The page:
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1. WO2019041027 - SYSTÈME D'IMPRESSION ROBOTIQUE DE LOGO PUBLICITAIRE

Note: Texte fondé sur des processus automatiques de reconnaissance optique de caractères. Seule la version PDF a une valeur juridique

[ EN ]

ROBOTIC LIVERY PRINTING SYSTEM

FIELD

The present invention is a robotic printing system and method for directly applying livery designs on the surfaces of objects, especially on the various surfaces of aircraft bodies.

BACKGROUND

Painting aesthetic logos and liveries on the surface of large objects such as passenger aircraft is currently a labour-intensive and time-consuming process. A popular approach for livery painting involves multiple iterations of masking, spraying, and curing of a target surface, which require skillful personnel and could take several days to complete painting an aircraft.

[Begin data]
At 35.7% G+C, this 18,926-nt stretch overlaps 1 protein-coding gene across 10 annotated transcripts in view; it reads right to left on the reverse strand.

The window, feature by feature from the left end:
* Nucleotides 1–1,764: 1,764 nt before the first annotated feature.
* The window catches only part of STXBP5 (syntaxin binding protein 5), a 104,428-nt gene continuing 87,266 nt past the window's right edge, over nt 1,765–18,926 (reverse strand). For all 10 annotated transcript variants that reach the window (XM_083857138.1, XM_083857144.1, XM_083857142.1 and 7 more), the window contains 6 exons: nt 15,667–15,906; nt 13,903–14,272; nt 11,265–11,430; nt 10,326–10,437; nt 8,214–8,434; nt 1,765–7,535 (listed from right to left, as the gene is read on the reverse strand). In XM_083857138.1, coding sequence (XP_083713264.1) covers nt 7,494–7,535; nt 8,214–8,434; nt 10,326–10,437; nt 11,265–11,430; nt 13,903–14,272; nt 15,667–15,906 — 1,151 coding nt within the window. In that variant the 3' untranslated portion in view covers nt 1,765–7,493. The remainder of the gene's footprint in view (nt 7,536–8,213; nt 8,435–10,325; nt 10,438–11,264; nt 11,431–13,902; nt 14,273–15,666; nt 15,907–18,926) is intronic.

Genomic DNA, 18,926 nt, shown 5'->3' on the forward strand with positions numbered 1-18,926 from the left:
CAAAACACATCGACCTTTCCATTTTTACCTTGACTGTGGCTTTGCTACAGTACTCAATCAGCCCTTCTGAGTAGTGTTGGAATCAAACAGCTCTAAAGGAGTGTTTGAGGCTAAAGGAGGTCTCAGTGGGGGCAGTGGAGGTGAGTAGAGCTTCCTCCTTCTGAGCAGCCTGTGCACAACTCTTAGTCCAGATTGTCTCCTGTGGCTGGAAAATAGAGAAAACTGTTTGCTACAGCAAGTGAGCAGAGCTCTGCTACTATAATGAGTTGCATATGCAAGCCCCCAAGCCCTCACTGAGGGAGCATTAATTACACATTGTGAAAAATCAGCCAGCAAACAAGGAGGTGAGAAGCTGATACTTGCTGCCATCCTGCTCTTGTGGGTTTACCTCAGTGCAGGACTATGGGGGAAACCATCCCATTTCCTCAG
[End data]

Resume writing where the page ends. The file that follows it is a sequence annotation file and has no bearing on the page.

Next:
Robotic printing systems have been proposed for applying images directly on aircraft and other objects in order to improve the efficiency of livery painting. U.S. Pat. No. 7350890 issued to Baird et al. discloses a robotic printing system that can directly apply printing materials on a surface to create livery images. The system disclosed is comprised of an applicator for ejecting ink on a surface, a motivating device for carrying the applicator relative to the surface, and a controller for controlling the motion of the motivating device. The motivating device in this disclosure is a two-frame guiding system that provides motion of three or more degrees of freedom (DOF). This system is mostly suited for printing on near-flat surfaces such as aircraft vertical stabilizers due to the limited flexibility of the guiding mechanism. U.S. Patent No. 8545943 discloses a painting system for painting curved surfaces. The